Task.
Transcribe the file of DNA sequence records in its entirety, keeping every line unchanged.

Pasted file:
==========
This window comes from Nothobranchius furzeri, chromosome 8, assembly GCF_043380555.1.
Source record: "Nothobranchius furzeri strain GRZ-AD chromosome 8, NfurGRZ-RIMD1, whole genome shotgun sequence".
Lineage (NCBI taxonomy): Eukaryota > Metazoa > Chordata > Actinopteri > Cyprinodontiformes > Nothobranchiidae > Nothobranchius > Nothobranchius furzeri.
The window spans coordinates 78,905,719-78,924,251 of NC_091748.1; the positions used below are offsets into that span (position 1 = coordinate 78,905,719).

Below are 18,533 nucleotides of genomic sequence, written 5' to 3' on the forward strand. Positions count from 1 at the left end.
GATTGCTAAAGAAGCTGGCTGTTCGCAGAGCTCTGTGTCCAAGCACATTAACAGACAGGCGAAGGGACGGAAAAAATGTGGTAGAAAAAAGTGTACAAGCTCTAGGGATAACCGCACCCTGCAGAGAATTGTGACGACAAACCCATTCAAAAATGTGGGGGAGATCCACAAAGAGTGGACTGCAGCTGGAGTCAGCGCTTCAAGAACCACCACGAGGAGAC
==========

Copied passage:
This window comes from Nothobranchius furzeri, chromosome 8, assembly GCF_043380555.1.
Source record: "Nothobranchius furzeri strain GRZ-AD chromosome 8, NfurGRZ-RIMD1, whole genome shotgun sequence".
Lineage (NCBI taxonomy): Eukaryota > Metazoa > Chordata > Actinopteri > Cyprinodontiformes > Nothobranchiidae > Nothobranchius > Nothobranchius furzeri.
The window spans coordinates 78,905,719-78,924,251 of NC_091748.1; the positions used below are offsets into that span (position 1 = coordinate 78,905,719).

Below are 18,533 nucleotides of genomic sequence, written 5' to 3' on the forward strand. Positions count from 1 at the left end.
GATTGCTAAAGAAGCTGGCTGTTCGCAGAGCTCTGTGTCCAAGCACATTAACAGACAGGCGAAGGGACGGAAAAAATGTGGTAGAAAAAAGTGTACAAGCTCTAGGGATAACCGCACCCTGCAGAGAATTGTGACGACAAACCCATTCAAAAATGTGGGGGAGATCCACAAAGAGTGGACTGCAGCTGGAGTCAGCGCTTCAAGAACCACCACGAGGAGAC